Profile: Leprechauns (March, 2013)

The word “leprechaun” brings to mind Lucky Charms cereal, St. Patrick’s Day, and a pot of gold at the end of a rainbow. St. Patrick probably didn’t approve of these pagan nature spirits, even though they have come to be associated with the saint’s day. But leprechauns represent the beating heart of Ireland, and they are such beloved symbols of the Irish spirit that they also have their own holiday, on May 13.

Leprechauns are the oldest of the nature spirits, “older than the Earth itself,” and very wise. They work with time expertly, and many of them are skilled at manipulating energy, mechanics, and electronics. They have a long tradition of making first-class shoes for fairies and other folk, and that’s how they earn piles of coins and gems. And yes, they use rainbows to mark where they bury crocks full of treasure. A leprechaun weaves a series of clues into the fabric of the rainbow itself — clues only he can decipher — so no one else can dig up his hoard.

Leprechauns tend to enjoy the company of human children more than adults. They take great pleasure in helping to make wishes come true (especially for kids), and will usually honor any wish that is made with good intentions.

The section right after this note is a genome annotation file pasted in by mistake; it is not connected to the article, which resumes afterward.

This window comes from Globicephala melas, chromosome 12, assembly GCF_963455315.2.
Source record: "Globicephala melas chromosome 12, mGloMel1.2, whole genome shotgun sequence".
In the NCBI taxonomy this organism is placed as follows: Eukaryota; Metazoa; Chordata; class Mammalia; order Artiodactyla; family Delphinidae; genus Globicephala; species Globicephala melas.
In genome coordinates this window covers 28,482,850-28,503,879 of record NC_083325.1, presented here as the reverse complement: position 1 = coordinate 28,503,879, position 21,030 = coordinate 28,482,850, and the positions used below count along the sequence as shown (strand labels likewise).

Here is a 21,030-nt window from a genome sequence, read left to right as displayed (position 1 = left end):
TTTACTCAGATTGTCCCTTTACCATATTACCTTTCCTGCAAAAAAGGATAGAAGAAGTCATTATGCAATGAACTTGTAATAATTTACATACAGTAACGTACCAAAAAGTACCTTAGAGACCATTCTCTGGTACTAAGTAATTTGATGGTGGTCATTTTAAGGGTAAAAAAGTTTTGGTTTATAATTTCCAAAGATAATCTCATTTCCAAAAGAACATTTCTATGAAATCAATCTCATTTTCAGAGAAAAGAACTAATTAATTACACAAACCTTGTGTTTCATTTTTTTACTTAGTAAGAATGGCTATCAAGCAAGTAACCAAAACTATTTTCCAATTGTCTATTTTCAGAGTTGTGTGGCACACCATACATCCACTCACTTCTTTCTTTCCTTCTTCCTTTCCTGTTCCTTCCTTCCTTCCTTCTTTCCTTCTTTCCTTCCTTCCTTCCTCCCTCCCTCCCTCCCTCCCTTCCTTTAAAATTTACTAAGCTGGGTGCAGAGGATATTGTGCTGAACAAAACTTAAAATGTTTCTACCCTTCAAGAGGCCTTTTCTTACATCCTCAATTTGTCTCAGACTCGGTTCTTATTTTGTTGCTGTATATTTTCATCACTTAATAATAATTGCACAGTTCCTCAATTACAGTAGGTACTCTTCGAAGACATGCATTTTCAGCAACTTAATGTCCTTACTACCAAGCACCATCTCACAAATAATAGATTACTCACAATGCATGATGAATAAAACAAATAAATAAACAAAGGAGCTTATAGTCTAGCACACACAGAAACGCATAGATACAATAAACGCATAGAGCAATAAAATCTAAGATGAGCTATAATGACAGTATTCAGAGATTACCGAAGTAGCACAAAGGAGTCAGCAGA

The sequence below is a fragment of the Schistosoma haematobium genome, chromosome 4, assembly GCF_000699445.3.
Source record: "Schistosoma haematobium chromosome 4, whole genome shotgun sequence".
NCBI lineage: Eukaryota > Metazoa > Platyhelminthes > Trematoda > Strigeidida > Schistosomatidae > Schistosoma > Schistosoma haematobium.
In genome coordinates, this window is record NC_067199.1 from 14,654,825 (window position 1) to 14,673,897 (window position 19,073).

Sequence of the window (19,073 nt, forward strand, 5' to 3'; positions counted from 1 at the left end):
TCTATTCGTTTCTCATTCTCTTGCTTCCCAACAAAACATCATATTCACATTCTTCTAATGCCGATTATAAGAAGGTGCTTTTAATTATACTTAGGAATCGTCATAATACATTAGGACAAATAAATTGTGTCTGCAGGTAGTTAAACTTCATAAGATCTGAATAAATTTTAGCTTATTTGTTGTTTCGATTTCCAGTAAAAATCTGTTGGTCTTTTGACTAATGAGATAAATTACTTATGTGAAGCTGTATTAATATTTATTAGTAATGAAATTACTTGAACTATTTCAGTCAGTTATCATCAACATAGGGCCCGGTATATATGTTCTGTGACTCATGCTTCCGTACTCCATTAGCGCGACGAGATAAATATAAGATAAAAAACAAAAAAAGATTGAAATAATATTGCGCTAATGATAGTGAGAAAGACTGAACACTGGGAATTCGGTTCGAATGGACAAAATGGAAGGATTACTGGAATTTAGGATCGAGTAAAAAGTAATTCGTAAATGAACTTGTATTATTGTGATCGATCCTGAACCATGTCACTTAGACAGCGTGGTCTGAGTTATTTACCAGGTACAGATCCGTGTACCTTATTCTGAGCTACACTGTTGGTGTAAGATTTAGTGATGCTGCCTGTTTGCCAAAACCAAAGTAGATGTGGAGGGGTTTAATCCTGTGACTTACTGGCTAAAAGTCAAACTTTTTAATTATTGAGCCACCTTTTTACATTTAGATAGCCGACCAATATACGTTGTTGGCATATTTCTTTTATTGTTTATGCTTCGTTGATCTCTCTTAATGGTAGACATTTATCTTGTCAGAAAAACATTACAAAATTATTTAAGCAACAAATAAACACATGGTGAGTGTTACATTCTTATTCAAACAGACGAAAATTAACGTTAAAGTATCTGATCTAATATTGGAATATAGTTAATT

For those who think leprechauns are just a charming myth, the first recorded sighting was in the 8th century. And to see a photo of a real mouse-skin shoe found in 1835, get a copy of Janet Bord’s book, “Fairies, Real Encounters with Little People.”

Masters of blarney, leprechauns are slick talkers who love a good practical joke. After centuries of dealing with greedy humans who are after their gold, they know how to distract us and vanish in the twinkling of an eye. But if you approach them with respect and an open heart, and ask them to share their secrets, they may choose to reveal a new world of wonders to you.

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